Executive director of the Youth Farm and Market Project
After college, Gunnar Liden wanted to work with youth. Becoming involved in the local food community turned out to be an added benefit.
Liden, executive director of the Youth Farm and Market Project (YFMP), started working for YFMP two days after finishing college in 1999.
“Youth Farm was really my intro to farming,” he said. “My background is in youth development and youth work, and a lot of my growing and food knowledge came through the program.”
YFMP provides year-round, food-intensive development programming for 500 Minneapolis and St. Paul youths ages 9 to 18. The program builds youth leadership through planting, growing, preparing and selling food.
YFMP staff and youth operate five urban farms in Minneapolis and St. Paul, including the program’s original plot in the Lyndale neighborhood.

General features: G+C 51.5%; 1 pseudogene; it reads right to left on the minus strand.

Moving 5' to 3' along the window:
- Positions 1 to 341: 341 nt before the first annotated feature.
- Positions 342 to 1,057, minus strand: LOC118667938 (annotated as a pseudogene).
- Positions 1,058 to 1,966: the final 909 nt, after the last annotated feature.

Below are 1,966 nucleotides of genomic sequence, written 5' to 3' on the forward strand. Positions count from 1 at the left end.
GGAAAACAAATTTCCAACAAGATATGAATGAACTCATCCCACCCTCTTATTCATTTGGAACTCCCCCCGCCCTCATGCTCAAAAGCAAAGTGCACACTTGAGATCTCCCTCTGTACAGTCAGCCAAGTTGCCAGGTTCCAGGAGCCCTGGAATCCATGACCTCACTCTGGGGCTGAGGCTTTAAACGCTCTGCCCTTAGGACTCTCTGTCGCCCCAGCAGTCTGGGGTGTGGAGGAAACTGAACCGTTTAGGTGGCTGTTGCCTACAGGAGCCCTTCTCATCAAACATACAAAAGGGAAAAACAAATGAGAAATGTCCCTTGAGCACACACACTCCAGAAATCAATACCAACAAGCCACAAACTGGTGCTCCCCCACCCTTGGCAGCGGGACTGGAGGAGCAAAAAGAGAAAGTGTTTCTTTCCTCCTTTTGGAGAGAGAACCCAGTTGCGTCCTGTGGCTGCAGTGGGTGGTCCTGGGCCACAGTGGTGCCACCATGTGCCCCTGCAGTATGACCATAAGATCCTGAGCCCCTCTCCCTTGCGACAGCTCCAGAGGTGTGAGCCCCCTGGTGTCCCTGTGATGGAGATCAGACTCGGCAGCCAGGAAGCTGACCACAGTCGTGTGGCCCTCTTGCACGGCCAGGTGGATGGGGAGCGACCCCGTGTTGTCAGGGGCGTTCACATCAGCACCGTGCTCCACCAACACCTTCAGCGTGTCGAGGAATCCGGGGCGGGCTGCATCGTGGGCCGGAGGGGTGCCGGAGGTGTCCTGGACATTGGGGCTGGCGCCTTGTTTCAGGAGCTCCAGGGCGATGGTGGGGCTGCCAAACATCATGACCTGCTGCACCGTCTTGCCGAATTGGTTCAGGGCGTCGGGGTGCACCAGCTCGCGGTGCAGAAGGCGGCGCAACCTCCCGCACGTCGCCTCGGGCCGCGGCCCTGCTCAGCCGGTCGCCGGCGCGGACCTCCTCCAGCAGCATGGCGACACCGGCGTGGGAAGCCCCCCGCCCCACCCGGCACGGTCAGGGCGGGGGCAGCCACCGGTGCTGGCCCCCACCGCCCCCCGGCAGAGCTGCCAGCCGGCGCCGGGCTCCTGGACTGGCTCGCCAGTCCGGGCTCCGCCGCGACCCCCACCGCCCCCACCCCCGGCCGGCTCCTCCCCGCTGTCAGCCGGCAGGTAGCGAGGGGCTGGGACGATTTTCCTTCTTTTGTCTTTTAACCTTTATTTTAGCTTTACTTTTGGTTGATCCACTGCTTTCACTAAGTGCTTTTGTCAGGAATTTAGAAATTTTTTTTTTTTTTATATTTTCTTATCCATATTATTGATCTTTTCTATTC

In Lyndale, youth grow onions, tomatoes, carrots, potatoes, raspberries and lettuce. Food is then distributed to 15 “Family Share” members in a manner similar to the Community Supported Agriculture (CSA) programs common at farmers markets.
Liden is more focused on youth development than food production. “If we can’t do high quality youth work it doesn’t matter how good we are at growing food,” he said.
He said his experience with YFMP has opened his eyes to food’s power as a community organizing and engagement tool.
“Food production allows youth to take a real role as an active participant in their neighborhoods and community,” Liden said. “Youth are seen as recipients of things, but growing food and those sorts of effort put them in the role of positive contributor.”